View of the city from Halgrimskeger
In June I was lucky enough to attend the 5th Nordic geographers’ conference at the University of Iceland in the city of Reykjavik.
This was an exciting conference that offered a forum for exchange between groups of people interested in how we might address the long term concerns about the environment, resource use and everyday social practices. The theme of the conference was ‘Responsible geographies’ and so many of the presentations were related to different ways that we might extend thinking around ways to conceptualise responsibility differently. There were a range of impressive presentations that displayed a diverse range of theoretical and methodological perspectives. For just a few examples; time geographies, gendered patterns of mobility, uses of art and sound as methodologies, patterns of migration and geographies of home and belonging, dealing with the effects of economic crises.Keynote speaker Kathy Gibson from the University of Western Sydney gave an inspiring presentation that invited a meshing of ideas from the conference to open up new ways of thinking how we might negotiate our understanding of and relation to the ‘economy’ differently. While many of the presenters drew on theories or empirical case studies rooted in different paradigms there was a real sense of hopefulness that got people talking to each other no matter how different their views. Continue reading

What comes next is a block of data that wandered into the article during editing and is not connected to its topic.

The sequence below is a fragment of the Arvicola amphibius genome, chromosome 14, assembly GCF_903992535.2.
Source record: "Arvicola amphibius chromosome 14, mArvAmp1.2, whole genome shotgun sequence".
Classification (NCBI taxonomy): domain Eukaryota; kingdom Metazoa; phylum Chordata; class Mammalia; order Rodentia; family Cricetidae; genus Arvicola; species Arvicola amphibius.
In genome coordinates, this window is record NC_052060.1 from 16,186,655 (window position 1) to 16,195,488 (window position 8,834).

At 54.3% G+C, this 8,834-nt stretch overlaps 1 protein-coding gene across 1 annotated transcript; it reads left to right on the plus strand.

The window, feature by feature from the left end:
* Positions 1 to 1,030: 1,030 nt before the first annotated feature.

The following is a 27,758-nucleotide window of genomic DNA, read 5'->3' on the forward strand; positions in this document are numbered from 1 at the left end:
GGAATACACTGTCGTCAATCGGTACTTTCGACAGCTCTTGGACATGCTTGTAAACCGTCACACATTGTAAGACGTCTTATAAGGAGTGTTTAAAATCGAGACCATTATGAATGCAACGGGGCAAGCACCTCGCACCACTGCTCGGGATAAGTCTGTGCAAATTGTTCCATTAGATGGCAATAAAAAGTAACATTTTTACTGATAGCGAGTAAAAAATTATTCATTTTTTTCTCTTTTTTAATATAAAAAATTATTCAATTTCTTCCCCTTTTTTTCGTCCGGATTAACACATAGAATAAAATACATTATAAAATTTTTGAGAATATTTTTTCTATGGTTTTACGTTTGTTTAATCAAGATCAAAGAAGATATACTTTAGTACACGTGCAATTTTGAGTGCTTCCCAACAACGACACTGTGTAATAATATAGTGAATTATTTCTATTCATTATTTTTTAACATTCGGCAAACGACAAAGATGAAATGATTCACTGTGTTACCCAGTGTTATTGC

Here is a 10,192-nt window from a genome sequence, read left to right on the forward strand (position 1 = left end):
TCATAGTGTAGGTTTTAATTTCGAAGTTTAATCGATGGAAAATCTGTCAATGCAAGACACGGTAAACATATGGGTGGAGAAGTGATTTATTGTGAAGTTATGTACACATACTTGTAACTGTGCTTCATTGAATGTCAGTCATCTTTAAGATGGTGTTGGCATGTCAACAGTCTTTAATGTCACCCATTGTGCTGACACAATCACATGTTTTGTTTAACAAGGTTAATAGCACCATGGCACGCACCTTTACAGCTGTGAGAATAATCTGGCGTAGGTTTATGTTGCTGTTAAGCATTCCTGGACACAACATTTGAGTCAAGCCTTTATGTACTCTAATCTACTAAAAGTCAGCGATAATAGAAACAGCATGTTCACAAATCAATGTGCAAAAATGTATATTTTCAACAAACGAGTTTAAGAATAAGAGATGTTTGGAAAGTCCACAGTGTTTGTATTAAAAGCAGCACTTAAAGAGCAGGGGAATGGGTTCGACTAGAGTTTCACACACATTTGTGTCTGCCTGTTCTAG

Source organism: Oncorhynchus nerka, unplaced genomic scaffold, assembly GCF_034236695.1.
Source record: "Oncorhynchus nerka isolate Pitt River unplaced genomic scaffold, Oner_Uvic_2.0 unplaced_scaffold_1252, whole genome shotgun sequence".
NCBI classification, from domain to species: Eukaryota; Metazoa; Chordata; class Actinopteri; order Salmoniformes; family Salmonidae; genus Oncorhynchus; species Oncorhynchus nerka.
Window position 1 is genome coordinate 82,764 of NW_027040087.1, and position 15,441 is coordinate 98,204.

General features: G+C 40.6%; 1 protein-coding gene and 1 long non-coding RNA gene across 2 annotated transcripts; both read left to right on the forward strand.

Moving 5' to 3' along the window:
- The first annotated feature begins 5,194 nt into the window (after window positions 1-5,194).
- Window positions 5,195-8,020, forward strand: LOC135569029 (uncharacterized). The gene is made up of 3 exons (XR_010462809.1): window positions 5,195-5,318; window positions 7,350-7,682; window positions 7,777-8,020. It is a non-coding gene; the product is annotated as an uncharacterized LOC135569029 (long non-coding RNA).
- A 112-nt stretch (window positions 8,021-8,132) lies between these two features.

This is the first in a series of posts by AUSCCER authors on mobility and questions of sustainability. In this post, Gordon Waitt and Theresa Harada discuss cars, concepts and experimental methodologies.
Driving in Wollongong
(source: participant #5)
Wollongong is an archetypal Australian regional city in that the car dominates everyday life. The car is integral to its very geography, particularly since the 1960s when its residential population boomed and new suburbs and undercover shopping malls were built away from the old town centre. In Wollongong there is an underpinning assumption that if you are going anywhere, you are going to travel by car. Cycleways do exist. However, they are mostly oriented around leisure activities and thus provide access to places valued for their aesthetics – like beaches or Lake Illawarra – rather than workplaces like the Central Business District. Likewise, there is a train line that dates from the late 1800s and is closely aligned to Wollongong’s coal mining legacy. Hence, the rail infrastructure while connecting Wollongong with Sydney, does not connect many Wollongong suburbs with the city centre. Roads and cars dominate the transport infrastructure rather than train lines, cycleways or even pavements. Car parks are ubiquitous; you find them at the shops, the beach, the university and the steelworks. In Wollongong, people spend a lot of time going places in their cars. Continue reading